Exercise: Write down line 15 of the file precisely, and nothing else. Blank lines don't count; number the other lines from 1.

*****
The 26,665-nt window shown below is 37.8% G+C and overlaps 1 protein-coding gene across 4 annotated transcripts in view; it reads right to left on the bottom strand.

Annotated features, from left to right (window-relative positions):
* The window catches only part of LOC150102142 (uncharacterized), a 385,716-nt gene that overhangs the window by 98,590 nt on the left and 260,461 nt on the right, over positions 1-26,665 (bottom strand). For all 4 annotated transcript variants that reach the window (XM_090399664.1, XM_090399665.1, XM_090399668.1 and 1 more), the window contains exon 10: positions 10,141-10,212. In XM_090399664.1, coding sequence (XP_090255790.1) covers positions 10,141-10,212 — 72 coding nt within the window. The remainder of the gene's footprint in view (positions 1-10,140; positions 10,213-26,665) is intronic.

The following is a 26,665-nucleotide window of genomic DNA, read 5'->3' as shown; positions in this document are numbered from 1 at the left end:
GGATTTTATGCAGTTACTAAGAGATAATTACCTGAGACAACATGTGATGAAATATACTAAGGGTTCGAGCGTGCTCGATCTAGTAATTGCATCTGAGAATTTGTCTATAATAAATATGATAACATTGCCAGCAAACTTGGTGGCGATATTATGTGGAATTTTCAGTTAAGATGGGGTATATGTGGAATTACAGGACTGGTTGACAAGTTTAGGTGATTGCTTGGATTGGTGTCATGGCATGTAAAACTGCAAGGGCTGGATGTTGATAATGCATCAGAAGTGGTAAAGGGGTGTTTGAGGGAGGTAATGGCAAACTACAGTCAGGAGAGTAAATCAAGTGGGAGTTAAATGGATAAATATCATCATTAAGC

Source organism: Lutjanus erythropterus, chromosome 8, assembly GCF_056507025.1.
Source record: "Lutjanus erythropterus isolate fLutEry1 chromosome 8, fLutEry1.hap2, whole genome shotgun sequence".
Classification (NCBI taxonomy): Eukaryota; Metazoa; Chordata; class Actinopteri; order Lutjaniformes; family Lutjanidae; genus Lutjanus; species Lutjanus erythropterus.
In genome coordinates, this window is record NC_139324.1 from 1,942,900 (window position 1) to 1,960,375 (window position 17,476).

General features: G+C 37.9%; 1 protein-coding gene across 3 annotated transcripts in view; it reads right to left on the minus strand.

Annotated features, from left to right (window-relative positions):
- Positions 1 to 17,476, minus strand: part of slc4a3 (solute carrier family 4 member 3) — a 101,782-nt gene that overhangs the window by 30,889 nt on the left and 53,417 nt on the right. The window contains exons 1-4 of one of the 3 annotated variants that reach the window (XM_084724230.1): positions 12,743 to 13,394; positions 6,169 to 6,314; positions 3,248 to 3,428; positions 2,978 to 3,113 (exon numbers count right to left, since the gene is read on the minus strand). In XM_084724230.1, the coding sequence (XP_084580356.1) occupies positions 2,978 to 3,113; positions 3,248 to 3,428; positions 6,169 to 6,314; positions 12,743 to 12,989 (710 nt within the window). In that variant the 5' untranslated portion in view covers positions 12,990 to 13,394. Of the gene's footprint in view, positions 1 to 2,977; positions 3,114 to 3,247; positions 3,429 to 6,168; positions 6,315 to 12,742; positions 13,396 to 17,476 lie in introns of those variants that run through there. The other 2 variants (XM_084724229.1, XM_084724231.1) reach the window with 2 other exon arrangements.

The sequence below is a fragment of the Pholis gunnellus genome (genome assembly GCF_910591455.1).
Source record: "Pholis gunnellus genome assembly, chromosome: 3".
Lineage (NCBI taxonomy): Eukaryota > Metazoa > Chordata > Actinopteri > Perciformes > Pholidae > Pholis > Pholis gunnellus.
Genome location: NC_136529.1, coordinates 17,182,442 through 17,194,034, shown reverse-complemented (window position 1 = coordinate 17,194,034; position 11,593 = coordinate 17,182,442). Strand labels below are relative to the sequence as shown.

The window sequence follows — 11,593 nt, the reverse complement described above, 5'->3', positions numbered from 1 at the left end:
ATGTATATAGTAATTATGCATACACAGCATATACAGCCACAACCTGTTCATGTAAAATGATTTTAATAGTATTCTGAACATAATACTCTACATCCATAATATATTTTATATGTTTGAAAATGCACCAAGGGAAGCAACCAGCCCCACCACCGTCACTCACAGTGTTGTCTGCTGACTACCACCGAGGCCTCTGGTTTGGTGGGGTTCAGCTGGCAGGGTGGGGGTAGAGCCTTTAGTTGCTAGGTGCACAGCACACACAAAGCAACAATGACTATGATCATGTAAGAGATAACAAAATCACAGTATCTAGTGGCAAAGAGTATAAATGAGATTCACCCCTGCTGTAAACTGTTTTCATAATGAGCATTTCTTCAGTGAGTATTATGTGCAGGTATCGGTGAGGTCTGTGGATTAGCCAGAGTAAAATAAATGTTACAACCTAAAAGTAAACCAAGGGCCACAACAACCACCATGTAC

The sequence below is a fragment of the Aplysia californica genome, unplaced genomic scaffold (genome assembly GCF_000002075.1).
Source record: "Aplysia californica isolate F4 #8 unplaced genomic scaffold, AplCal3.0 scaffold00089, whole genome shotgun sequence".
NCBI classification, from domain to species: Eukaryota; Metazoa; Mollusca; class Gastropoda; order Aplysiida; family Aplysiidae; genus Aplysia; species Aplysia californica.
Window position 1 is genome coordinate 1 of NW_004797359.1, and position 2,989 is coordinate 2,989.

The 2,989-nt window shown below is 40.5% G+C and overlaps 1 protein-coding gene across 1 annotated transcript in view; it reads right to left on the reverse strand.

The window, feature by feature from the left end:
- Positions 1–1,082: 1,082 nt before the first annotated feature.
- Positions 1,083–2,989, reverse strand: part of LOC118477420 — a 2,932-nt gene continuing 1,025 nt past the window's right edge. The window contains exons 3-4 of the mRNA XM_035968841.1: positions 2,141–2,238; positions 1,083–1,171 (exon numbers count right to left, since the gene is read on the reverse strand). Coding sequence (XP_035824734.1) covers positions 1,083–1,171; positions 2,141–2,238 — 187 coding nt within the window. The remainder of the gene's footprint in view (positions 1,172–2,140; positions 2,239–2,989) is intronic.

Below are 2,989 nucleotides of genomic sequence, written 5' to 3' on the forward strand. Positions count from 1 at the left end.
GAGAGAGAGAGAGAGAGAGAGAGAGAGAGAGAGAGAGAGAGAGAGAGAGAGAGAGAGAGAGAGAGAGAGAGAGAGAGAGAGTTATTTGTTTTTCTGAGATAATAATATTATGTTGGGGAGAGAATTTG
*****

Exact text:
Lineage (NCBI taxonomy): Eukaryota > Metazoa > Chordata > Actinopteri > Perciformes > Pholidae > Pholis > Pholis gunnellus.